I grew up in the makeshift world of 1980s self-organised feminist and anti-racist politics in the UK. I was dimly aware of the more activist end of image generation for the movement, but it was only later that I encountered the extraordinary history of a networked activist determinant of image production, often in the form of posters, banners, leaflets and t-shirts made in, often women-only, workshops. The facilities were free to use as long as costs of materials were covered, often set up in squats and collective housing basements. This book is a fantastic archive of posters made by the See Red women’s collective between 1974 and 1990. This history leaks across contemporary art, with many now-famous artists having been involved in the movement, which has recently been celebrated in an exhibition at Hackney Museum and Library in London. AP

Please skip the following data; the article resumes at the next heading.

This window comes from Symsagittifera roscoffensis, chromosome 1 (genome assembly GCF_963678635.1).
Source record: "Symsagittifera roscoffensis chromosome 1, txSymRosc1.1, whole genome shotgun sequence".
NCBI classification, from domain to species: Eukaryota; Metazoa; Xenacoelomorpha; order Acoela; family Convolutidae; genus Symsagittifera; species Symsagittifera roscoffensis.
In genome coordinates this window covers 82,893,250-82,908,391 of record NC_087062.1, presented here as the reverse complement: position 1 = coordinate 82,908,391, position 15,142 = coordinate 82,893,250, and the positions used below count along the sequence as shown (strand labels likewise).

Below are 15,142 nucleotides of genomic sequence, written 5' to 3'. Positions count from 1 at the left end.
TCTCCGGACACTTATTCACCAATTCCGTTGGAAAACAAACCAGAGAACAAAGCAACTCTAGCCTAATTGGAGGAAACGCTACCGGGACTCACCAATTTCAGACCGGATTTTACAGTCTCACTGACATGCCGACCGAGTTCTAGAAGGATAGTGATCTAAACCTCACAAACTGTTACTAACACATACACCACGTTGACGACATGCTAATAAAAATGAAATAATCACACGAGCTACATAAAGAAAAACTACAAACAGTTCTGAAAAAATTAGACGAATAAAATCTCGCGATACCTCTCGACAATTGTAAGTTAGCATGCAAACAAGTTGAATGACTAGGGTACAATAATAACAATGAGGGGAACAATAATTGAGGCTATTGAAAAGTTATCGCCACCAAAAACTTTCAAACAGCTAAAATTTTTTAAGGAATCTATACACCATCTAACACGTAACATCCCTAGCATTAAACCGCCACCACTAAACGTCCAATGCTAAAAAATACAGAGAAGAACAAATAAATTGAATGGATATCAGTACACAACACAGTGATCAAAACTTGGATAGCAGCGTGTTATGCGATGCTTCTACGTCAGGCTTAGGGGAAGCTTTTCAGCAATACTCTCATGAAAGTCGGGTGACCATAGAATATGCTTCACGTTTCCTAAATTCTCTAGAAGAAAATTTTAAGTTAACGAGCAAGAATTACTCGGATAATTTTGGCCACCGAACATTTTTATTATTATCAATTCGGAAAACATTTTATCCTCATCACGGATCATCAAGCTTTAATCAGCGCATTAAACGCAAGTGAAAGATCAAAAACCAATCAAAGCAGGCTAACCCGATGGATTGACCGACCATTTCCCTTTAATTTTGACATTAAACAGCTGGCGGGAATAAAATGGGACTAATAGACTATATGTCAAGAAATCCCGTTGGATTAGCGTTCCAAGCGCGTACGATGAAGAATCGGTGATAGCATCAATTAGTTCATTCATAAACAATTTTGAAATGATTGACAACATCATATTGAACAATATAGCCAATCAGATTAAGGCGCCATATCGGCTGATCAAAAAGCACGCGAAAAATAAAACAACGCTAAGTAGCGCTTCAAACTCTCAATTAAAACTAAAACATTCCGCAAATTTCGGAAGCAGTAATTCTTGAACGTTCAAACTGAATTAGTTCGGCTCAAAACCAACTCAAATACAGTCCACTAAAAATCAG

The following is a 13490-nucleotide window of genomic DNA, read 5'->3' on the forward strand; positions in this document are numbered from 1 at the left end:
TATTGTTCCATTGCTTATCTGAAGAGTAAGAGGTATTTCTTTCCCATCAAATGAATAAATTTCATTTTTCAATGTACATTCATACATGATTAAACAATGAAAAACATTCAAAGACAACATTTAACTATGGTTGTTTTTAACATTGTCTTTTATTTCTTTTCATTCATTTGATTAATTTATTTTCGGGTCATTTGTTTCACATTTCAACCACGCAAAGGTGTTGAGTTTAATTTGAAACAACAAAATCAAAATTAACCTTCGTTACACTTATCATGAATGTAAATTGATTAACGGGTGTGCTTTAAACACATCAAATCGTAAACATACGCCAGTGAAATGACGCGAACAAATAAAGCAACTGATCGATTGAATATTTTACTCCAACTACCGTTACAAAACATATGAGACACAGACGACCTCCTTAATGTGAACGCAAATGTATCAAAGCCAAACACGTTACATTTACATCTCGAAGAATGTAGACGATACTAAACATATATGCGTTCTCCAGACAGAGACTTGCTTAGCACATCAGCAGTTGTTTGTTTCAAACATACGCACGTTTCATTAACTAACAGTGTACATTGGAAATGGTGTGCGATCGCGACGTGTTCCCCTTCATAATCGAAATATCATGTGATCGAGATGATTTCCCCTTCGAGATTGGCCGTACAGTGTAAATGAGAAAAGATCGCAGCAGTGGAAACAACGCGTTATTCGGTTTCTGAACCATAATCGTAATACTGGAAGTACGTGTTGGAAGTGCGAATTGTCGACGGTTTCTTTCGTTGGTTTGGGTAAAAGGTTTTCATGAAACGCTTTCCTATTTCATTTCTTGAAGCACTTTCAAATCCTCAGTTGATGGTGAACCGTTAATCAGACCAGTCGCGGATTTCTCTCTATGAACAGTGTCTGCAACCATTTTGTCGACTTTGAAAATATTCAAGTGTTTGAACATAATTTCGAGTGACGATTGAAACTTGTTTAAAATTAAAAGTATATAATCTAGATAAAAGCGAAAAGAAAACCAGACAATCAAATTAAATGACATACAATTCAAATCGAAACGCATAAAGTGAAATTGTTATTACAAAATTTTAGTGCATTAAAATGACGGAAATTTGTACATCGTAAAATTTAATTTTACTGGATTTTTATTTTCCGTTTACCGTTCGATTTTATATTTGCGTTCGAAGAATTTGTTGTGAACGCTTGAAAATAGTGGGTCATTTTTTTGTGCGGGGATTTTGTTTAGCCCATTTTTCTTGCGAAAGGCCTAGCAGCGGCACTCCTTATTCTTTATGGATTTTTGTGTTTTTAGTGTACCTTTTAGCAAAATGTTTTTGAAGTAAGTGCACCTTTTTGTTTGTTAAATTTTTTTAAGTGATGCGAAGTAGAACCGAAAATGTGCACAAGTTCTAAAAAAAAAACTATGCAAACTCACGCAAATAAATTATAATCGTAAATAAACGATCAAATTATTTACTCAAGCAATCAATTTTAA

"It was a very busy time on the left. However, while women were involved and active within various organisations and campaigns, and were attending meetings and rallies to do with housing, work, education and low pay, these meetings were still very or totally male dominated. The left wing at that time, both the radical and mainstream branches, didn’t take the Women’s Liberation Movement seriously nor recognise that it would become a major part of people’s struggles across the world. Women’s issues were seen as a waste of time, frivolous and diversionary, and were often purposefully misrepresented by the left as well as the right wing. We found ourselves marginalised within these campaigns and were expected to stay in the background, keep quiet and make the tea."